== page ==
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Are Vaginal Supplements or Products Ever Necessary?

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Dear Beauty Editor,

Why do all these vaginal supplements and washes and sprays exist? They’re all over Pinterest and Instagram (not sure what this says about my targeted ads, but whatever). And every advertisement is somehow worse than the last, with reviews like, “My vagina smells so good now.” Please help women of the world know that they do not (hopefully, I think?) need these products.

Thank you,

Since you emailed me screengrabs of some of the advertisements you mentioned, I think I understand what’s bothering you: Many of these feminine-care products are marketed with messages of empowerment (“This gives you confidence!”), yet their existence also makes people question the natural function of their bodies in a way that perpetuates the sexist idea that vaginas are unclean. As if that weren’t enough to unpack, there’s a complicating factor: Some medical conditions do alter the odor of the vagina and do require treatment.

Before we judge the companies selling these products — and the people buying them — let’s talk about what’s normal and healthy. Jennifer Ashton, M.D., a board-certified OB/GYN and the chief medical correspondent for ABC News, says you should think about vaginas the way you think about armpits. “Generally, there is a smell but not necessarily a bad one,” she says. “If you bury your face in the crotch of your underwear, chances are good that there will be a smell, just as there would be if you smelled the armpit of your shirt. That’s normal.”

What’s not normal is when the vaginal odor you’re used to changes significantly and the scent doesn’t improve after bathing. “Some women use words like earthy, ripe, and even sour to describe their smell,” says Erica Montes, M.D., a board-certified OB/GYN. “Things such as intercourse, your period, your diet, and your hygiene habits can change the odor, but that isn’t a cause for concern unless there’s a foul odor that doesn’t improve after cleansing the vulva.” A strong post-shower odor could indicate you’re dealing with bacterial vaginosis or another medical issue and should make a doctor’s appointment for a checkup.

So what’s the right way to cleanse? “The vagina, or the internal portion of the anatomy, does not need to be cleaned,” Montes explains. But cleansing externally is important, and some people may find their regular soap or body wash irritates the delicate tissue of the vulva. In those cases, a specialized product makes sense. “There are some products that claim to make your vagina smell ‘good’ but contain ingredients that can be irritating to the vulva or harm the vagina’s natural bacteria, leading to other problems,” Montes says. “But there are also companies giving women the type of cleansers they need and want.” For example, she recommends pH-D Feminine Health Foam Wash for its gentle ingredients.

Ashton is also fine with feminine-care products designed for external cleansing — even if they’re marketed in ways some people may consider sexist. “Women should be supported in whatever choices they make about their own bodies — period, full stop,” Ashton says. However, she does recommend looking for products “with as few chemical ingredients and fragrances as possible, since both can be irritants and lead to dermatitis and skin irritation.”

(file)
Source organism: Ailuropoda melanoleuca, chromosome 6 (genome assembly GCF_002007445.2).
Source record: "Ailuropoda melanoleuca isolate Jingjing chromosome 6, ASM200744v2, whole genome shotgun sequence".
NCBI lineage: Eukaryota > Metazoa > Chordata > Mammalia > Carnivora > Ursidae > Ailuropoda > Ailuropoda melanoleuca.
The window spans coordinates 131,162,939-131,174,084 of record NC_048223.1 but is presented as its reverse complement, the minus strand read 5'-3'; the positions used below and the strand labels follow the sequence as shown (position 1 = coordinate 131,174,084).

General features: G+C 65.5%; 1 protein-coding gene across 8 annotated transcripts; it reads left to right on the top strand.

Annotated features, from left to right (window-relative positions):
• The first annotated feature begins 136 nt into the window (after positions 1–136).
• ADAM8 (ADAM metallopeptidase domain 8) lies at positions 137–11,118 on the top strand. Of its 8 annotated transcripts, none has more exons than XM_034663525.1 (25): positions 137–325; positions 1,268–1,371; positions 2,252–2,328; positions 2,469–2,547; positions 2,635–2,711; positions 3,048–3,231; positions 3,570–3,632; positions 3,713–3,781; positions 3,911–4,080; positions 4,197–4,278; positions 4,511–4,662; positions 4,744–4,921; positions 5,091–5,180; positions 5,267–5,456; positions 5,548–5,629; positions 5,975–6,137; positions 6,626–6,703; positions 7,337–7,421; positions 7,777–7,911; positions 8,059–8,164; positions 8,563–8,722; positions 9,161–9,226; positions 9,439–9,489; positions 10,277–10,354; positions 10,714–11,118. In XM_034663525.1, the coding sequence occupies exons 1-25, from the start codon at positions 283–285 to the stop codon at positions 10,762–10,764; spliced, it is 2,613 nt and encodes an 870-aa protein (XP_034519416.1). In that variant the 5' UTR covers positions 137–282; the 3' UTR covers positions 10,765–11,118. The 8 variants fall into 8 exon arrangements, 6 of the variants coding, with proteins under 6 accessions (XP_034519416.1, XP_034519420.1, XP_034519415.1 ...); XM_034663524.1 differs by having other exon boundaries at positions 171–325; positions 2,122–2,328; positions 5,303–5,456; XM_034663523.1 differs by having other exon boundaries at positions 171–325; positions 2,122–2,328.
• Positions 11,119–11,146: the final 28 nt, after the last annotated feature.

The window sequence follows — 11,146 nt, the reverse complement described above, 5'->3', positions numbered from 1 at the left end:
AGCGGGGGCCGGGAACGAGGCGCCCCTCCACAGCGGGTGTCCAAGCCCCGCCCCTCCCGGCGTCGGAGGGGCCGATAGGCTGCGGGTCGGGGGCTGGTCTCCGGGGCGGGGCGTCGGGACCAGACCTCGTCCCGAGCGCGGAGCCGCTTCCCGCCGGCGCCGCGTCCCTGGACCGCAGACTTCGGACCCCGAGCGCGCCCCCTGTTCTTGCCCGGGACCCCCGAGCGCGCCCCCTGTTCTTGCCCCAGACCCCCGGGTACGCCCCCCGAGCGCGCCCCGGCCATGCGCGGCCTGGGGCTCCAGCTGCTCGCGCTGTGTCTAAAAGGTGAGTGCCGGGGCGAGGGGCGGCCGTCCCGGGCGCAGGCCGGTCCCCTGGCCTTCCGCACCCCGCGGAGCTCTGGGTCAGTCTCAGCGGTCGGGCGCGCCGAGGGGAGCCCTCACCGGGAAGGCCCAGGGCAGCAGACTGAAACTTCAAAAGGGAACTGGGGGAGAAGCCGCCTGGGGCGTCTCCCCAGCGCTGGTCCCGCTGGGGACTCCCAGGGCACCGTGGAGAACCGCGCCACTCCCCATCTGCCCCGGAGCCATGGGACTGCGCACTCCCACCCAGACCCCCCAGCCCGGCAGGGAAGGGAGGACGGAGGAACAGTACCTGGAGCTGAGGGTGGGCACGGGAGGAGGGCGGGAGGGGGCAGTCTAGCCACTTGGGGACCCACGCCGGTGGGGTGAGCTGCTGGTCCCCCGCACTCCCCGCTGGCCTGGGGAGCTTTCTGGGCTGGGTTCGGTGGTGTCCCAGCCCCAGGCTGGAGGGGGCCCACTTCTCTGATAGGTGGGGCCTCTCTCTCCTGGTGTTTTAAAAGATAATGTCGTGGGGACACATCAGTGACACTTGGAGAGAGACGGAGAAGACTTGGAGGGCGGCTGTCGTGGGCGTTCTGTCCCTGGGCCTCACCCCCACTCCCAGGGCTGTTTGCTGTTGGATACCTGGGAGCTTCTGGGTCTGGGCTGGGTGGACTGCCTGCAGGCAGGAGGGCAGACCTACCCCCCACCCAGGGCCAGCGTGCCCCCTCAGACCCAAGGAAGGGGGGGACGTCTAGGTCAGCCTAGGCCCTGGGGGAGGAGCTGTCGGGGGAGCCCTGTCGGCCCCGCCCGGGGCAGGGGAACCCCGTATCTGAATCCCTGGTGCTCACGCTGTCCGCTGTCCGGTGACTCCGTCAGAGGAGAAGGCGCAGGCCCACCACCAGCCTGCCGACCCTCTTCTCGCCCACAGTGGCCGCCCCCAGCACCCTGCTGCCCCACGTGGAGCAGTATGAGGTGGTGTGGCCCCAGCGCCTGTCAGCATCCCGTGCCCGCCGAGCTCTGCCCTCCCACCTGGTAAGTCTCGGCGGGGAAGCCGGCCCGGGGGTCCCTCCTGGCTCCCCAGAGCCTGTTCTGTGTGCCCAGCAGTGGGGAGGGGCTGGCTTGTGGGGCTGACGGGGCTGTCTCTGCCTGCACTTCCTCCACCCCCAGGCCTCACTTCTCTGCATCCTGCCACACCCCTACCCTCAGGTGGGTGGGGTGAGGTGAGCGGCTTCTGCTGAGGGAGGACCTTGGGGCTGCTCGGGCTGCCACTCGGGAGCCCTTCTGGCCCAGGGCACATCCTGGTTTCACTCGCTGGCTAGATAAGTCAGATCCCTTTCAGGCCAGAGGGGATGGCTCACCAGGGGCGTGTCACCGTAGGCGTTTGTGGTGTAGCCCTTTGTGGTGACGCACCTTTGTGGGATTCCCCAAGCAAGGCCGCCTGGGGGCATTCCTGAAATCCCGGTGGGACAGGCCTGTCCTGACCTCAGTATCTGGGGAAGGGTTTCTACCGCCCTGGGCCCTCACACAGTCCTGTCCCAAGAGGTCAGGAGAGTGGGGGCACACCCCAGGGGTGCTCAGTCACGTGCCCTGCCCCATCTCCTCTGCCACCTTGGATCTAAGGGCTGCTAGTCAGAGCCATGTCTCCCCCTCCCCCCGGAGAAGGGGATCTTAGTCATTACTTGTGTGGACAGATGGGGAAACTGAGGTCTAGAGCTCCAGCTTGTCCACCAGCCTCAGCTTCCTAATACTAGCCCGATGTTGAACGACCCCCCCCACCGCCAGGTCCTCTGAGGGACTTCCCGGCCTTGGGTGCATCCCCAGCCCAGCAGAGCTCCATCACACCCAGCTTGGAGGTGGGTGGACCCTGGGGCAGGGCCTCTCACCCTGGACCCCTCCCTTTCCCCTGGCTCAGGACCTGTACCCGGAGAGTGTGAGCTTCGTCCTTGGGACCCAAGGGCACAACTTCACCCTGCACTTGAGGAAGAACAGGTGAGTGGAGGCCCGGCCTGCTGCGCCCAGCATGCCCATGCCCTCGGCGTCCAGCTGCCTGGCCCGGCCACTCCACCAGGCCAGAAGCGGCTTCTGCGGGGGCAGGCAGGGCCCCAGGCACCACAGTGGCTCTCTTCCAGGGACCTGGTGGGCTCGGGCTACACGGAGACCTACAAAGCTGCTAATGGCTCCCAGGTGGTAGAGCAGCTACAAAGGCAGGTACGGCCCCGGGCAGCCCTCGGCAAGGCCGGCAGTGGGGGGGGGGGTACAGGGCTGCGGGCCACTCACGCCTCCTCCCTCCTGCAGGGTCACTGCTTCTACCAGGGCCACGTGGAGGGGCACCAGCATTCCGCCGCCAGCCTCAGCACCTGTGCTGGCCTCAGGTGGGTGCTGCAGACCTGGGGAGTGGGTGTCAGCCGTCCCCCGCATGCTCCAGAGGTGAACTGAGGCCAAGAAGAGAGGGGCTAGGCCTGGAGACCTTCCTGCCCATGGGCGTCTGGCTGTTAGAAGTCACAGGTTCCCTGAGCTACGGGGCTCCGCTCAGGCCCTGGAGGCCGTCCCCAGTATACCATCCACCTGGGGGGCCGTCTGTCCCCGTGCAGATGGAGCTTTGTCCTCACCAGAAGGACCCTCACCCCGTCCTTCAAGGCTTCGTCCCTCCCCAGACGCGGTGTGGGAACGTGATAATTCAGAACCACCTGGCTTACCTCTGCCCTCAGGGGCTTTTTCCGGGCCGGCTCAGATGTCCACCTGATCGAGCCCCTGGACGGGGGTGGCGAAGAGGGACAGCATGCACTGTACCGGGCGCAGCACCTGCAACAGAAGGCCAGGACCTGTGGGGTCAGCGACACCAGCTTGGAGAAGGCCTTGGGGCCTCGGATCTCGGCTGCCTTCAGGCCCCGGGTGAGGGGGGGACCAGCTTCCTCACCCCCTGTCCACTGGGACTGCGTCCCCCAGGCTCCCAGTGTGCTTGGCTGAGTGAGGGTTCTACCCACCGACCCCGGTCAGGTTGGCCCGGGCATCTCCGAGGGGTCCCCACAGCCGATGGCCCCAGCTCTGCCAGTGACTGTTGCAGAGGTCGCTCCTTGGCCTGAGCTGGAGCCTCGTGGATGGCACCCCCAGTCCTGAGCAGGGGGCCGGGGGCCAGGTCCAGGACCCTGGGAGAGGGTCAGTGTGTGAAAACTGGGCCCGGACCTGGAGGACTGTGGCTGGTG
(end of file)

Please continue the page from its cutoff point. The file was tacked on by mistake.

As for the supplements that claim to improve vaginal odor, there’s no evidence that they work, according to the experts I spoke with. “In general, supplements taken orally stay in the gastrointestinal tract and should not alter the balance in the vagina,” says Judith Wenger, M.D., a board-certified OB/GYN. On top of that, the FDA doesn’t approve dietary supplements for safety and effectiveness, so there’s no way of knowing for sure that the vitamins you’re buying contain the same ingredients and levels listed on the label. “In terms of supplements, I would encourage people to proceed with caution,” Ashton recommends.

Now that I’ve confirmed your suspicion that some feminine-care products aren’t hygienically necessary or medically beneficial, let’s address the bigger question: Why do companies sell them? Truthfully, many of them are the legacy of a time when douches were popular and many people (incorrectly) believed the vagina needed to be cleansed after menstruation. “That old-fashioned idea helped perpetuate the idea of the vagina as unclean, and drug and beauty companies made products to promote the idea of the need for cleanliness,” says Wegner. These days, “products that sell will continue to be marketed and produced regardless of the need for them.”

If you don’t like that convoluted history and don’t want to use the products, don’t buy them. But there’s no reason to be concerned if other people are using them. “Suggesting that women are being brainwashed by companies to believe their vaginas smell doesn’t give women enough credit, in my opinion,” says Ashton. “If someone wants to use any kind of product for any reason, they should be empowered to do so, sans judgment.”

Jennifer Sullivan answers all your beauty-related questions with practical advice and zero judgment. Send your questions to (By emailing, you agree to the terms here.)

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Are Vaginal Supplements or Products Ever Necessary?